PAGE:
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How curiosity leads to adventure

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Several people have asked me recently to tell more about my acting experience, so this week I will describe it all in a bit more detail. Then, next post, I will write a bit more about of the life lessons of this time.  As I wrote two weeks ago, curiosity led me to drop in on the “theatre workshop” run by professor Bernard Uzan when I was a masters degree student at Middlebury College. (You can read the detail of that part of the story in the blog post from June 19.)   From there, one thing led to another. The teaching and the exercises of the course were completely new to … Continue reading

Some life lessons from artistic pursuits

John's reflections Leave a comment

Last week, I wrote of an example of deliberate practice from my past: studying theatre and performing with Bernard Uzan when I was in my twenties. As it turned out, and as I will explain further in the next post, my personal journey into theatre lasted nearly three years and proved to be quite a learning experience.   When presented with the opportunity to join a professional theatre company, I thought the period would be a fascinating interlude, time to simply follow my heart and explore. I certainly could see no relevance to what I had done previously or to an eventual career. Looking back years later, though, I have realized that … Continue reading

Following my curiosity

John's reflections, leadership, Leadership training Leave a comment

Steve Jobs’ story about his Reed College calligraphy class and “connecting the dots” got me thinking about whether I had ever experienced anything similar. In other words, was there a time in my life when I explored something I was simply curious about, not knowing where it would lead, and only discovered years later how valuable the learning was? As Jobs states, it is impossible to connect the dots looking forward; we can only connect them looking backward.  When I was a masters degree student at Middlebury College, one of the most colorful characters I encountered was Bernard Uzan, a young professor of theatre. Bernard was a well-known actor in France … Continue reading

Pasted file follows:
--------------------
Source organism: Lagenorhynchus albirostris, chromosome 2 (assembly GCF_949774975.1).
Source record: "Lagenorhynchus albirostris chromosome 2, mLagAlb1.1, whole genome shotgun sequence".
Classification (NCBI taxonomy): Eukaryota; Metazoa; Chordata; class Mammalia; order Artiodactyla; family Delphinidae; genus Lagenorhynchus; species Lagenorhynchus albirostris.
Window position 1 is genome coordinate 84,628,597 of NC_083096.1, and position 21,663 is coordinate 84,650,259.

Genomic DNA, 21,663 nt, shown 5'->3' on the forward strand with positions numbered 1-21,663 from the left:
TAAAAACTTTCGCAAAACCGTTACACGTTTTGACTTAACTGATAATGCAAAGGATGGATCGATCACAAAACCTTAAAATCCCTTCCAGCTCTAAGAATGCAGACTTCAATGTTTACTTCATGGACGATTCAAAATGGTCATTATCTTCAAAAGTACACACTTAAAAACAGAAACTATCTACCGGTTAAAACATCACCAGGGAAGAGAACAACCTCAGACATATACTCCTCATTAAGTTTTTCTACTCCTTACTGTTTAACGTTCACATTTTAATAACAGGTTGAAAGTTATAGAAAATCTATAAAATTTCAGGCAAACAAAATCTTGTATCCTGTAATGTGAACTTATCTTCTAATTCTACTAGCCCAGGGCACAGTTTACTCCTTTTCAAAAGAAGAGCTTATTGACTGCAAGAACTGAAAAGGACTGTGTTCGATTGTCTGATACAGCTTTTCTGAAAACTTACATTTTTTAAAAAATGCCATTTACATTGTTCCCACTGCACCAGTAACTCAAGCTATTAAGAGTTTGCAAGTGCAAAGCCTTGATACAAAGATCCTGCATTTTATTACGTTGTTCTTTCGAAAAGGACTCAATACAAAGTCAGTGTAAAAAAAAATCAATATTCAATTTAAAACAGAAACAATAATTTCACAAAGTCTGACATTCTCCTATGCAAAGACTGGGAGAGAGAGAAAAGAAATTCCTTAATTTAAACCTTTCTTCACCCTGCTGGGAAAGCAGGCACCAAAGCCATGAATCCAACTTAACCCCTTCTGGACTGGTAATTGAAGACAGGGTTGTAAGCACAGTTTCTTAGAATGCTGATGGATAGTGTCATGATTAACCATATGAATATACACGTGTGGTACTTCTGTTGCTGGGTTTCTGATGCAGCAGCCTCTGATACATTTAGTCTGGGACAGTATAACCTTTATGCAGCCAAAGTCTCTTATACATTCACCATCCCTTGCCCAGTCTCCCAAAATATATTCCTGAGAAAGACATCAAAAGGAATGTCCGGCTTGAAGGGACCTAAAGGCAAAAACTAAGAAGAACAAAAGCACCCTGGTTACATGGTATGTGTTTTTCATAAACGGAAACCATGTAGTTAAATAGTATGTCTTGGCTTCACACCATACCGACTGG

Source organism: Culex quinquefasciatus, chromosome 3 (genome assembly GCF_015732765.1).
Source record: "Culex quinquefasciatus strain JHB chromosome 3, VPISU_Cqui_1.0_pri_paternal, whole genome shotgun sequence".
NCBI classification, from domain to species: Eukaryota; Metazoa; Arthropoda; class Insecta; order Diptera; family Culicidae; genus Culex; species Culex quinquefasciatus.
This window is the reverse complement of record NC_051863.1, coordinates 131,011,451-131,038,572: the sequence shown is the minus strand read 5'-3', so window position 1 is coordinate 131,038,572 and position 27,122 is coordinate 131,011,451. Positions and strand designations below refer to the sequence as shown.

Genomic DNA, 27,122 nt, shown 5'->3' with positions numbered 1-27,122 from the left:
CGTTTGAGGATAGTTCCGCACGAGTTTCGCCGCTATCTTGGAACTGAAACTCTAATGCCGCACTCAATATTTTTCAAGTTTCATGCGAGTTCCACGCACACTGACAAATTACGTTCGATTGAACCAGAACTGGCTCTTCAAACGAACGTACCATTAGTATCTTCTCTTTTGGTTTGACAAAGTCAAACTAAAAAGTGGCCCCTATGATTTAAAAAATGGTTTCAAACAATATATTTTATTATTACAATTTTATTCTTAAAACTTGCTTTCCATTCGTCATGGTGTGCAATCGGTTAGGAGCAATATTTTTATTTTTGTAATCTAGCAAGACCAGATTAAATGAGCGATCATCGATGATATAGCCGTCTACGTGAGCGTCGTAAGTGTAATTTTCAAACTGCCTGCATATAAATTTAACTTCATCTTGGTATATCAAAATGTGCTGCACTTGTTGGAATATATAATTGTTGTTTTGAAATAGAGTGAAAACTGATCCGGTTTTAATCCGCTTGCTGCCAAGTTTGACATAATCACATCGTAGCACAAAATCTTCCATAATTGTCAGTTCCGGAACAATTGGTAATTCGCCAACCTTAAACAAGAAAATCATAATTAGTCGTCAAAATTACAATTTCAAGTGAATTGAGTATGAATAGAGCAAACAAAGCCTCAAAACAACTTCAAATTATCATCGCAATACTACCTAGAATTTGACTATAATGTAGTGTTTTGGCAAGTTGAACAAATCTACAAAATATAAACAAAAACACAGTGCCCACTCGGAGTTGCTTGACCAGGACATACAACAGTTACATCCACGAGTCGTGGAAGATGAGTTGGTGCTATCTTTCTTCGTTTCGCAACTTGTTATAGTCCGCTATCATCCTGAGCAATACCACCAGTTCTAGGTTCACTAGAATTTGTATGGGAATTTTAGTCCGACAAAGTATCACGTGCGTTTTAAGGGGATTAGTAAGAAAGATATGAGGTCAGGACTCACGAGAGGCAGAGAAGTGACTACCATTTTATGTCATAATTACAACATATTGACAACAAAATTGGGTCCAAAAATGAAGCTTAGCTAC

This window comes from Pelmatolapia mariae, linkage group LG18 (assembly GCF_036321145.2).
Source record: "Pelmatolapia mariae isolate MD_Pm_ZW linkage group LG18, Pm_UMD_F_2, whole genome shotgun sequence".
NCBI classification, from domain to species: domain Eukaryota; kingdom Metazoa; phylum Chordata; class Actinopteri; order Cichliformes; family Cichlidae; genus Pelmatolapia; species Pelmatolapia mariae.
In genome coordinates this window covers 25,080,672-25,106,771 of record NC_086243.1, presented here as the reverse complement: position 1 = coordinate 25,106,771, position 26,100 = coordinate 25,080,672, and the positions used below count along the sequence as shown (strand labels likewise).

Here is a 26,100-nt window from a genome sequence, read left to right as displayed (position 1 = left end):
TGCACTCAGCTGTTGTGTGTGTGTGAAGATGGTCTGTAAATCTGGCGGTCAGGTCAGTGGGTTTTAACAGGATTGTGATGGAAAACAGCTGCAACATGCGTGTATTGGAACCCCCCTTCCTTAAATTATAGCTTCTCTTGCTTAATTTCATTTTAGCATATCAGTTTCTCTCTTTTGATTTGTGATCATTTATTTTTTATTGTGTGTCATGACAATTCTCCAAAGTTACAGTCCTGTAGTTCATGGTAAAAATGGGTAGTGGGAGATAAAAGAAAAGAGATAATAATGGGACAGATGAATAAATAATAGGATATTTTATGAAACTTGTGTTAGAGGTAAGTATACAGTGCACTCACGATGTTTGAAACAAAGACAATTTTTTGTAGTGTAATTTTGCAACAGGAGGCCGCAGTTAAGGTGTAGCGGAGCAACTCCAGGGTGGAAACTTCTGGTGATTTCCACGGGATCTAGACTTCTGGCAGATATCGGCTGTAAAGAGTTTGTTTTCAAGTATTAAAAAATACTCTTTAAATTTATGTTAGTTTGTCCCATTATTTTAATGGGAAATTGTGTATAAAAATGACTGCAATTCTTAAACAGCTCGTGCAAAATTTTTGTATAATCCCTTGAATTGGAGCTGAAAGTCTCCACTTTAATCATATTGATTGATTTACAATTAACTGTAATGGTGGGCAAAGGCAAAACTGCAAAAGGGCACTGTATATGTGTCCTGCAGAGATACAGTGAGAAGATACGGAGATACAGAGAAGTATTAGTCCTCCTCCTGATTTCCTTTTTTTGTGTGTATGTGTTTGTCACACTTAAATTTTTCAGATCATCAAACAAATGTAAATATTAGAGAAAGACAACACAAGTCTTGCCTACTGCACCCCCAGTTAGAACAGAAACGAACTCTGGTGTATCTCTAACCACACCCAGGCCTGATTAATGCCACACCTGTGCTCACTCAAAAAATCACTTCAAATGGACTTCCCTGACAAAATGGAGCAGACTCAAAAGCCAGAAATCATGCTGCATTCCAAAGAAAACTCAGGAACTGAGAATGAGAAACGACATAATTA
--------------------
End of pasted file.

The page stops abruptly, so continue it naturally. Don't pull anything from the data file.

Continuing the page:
How to find your passion

John's reflections, Leadership in the news Leave a comment

This week, a friend sent me an article about why “follow your passion” is bad advice. The article cites the book So Good They Can’t Ignore You, whose author, Cal Newport, makes the case that the “follow passion” cliché is flawed. He explains that innate passion is rare and has little to do with why most people end up loving their work, or not. In addition, he says, following one’s passion can lead to anxiety and chronic job hopping.  Newport contends that preexisting passion is not only exceedingly rare, it also should not matter. According to the author, one should work on mastering skills of one’s current job, rather than trying to find … Continue reading

A college education should be about collecting and connecting

John's reflections Leave a comment

It seems fairly often these days that I come across an article or blog that asks the question “does a college education make sense?”. Particularly in the United States, where a university education is expensive, the discussion often centers on economic calculations. For example, the argument may focus on these types of questions: How much will my studies cost, how much more can I expect to earn with the diploma, and how long is the payback period on this investment?  Each time I see one of these pieces, I am dismayed by the reduction of such decisions to their financial aspects. I would argue that the time one spends in university … Continue reading

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